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Raising Healthy Children Through Parent Communities

Strategies for Raising and Disciplining Children in the 21st Century

Ron Taffel

On top of losing faith in a secure future, mothers and fathers deal with everyday dilemmas that make a joke of traditional rules and childrearing practices. Unfortunately, many therapists still seem to believe that reliable solutions to the problems families face can be readily found in standard evidence-based protocols. But mental health workers underestimate the importance of having people discuss ordinary concerns on their own turf---in churches, synagogues, and community centers. There’s nothing like understanding that you’re not alone to raise the spirits and strengthen the spine.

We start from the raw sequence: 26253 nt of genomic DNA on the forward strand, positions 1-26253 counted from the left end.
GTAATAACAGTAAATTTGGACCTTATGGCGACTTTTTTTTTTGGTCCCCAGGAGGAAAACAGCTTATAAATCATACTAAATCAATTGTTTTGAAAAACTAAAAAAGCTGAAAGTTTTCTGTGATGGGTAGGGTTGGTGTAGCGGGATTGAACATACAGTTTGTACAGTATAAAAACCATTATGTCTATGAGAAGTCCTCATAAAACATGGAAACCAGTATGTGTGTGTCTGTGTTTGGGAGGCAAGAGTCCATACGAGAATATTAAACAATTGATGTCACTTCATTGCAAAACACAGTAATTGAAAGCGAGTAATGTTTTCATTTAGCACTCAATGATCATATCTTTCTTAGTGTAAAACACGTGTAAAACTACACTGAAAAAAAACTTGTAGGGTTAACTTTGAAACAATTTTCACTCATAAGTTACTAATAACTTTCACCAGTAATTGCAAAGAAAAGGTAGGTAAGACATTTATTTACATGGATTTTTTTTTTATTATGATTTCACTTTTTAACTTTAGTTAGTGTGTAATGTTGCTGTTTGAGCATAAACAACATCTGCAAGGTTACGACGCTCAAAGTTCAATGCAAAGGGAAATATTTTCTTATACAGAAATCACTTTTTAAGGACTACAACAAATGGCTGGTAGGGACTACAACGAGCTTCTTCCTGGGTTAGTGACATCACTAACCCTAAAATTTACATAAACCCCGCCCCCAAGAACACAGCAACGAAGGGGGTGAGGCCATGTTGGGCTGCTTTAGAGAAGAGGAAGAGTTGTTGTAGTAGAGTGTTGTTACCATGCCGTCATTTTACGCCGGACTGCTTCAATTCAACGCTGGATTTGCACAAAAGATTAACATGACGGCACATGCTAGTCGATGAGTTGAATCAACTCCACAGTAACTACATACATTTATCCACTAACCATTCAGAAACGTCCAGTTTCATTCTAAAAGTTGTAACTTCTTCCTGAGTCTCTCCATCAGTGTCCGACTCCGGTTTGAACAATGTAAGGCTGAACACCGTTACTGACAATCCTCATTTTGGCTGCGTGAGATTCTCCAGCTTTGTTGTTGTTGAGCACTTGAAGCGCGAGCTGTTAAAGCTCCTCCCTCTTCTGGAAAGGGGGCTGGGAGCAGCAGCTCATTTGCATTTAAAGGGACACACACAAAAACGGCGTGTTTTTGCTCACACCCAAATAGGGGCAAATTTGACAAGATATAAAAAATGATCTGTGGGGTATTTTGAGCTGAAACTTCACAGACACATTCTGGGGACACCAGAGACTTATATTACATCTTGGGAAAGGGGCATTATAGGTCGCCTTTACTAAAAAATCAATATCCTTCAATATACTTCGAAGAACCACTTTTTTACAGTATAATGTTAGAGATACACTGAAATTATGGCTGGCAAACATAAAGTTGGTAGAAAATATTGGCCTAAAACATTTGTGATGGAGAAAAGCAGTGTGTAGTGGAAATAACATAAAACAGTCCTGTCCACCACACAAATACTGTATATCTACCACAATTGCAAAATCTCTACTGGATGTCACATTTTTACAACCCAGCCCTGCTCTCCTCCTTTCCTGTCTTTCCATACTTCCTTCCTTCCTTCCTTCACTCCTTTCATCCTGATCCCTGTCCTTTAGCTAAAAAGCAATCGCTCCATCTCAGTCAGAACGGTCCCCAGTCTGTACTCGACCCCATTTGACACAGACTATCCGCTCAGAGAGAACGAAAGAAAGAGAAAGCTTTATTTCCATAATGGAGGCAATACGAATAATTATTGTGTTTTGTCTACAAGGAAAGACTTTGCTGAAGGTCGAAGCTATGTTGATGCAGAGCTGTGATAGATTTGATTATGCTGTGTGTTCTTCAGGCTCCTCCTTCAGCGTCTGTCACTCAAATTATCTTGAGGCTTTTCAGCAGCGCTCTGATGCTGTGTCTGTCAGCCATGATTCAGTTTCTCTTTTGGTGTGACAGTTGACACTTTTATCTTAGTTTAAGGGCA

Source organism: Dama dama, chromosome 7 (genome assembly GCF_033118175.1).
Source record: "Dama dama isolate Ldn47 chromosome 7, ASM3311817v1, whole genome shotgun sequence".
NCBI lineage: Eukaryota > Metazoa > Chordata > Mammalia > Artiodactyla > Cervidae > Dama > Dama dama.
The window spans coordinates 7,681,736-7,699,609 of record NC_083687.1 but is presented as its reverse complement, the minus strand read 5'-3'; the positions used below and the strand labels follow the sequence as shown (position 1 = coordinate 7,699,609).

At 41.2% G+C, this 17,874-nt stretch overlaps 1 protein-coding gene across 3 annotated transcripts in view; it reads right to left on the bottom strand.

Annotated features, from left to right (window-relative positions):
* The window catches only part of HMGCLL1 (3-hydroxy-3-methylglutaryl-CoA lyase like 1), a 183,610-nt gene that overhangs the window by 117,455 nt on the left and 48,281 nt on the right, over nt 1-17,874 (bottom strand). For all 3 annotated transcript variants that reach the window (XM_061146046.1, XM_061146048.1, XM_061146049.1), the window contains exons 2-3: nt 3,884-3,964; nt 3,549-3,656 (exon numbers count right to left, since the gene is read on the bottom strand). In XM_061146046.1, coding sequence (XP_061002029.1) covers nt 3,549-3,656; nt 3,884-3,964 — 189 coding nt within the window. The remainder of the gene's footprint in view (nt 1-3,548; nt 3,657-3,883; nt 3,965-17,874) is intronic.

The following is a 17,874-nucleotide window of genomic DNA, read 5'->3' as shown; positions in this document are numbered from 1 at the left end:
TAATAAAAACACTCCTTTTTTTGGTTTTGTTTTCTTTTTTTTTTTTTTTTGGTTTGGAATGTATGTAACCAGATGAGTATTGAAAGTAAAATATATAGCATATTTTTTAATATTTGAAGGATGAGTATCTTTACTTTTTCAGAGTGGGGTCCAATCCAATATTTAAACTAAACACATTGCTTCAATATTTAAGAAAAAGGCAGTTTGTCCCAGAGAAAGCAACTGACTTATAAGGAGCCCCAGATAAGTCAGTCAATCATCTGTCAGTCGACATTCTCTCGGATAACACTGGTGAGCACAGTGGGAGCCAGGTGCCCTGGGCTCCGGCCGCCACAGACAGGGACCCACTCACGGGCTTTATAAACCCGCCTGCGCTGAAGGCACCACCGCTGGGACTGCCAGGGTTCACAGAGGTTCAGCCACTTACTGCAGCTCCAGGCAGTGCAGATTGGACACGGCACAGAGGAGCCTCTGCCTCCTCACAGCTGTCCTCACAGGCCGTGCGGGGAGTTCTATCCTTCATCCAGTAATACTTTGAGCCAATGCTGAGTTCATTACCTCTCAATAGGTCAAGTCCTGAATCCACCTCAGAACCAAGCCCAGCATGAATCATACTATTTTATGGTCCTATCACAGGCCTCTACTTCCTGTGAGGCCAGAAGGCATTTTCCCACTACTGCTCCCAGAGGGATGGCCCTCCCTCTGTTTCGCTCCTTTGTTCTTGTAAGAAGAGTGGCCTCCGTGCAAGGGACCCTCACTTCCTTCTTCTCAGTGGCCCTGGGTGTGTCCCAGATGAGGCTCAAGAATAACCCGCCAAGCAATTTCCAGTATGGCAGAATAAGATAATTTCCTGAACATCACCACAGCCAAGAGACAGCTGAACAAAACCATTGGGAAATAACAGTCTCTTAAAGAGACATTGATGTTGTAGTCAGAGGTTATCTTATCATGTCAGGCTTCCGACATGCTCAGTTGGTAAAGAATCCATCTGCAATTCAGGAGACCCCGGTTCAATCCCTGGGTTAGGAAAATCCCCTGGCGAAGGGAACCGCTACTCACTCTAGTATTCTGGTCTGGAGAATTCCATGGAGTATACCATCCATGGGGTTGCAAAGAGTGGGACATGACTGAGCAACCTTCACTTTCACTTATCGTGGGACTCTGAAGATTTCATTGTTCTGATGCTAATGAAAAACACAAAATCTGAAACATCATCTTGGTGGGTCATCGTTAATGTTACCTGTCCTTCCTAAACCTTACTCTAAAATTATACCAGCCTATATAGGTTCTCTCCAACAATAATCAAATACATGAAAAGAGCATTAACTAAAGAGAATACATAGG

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Therapy Strategies for Working with Underprivileged Youth

An Inner City School Social Worker Shares Two of His Cases

Howard Honigsfeld

Public School 48, where I’m on staff as a social worker, sits on a block between a juvenile detention center and a strip club. I became a social worker because I wanted to directly address the problems---truancy, childhood depression, and the overwhelming responsibilities of being an older child raising siblings---that were keeping them from functioning well in school. My current job is to counsel children with Special Education Services, as well as to handle the daily emotional crises that arise in a place like PS 48. A week of work can be exciting, frustrating, and often hair-raising---anything but boring.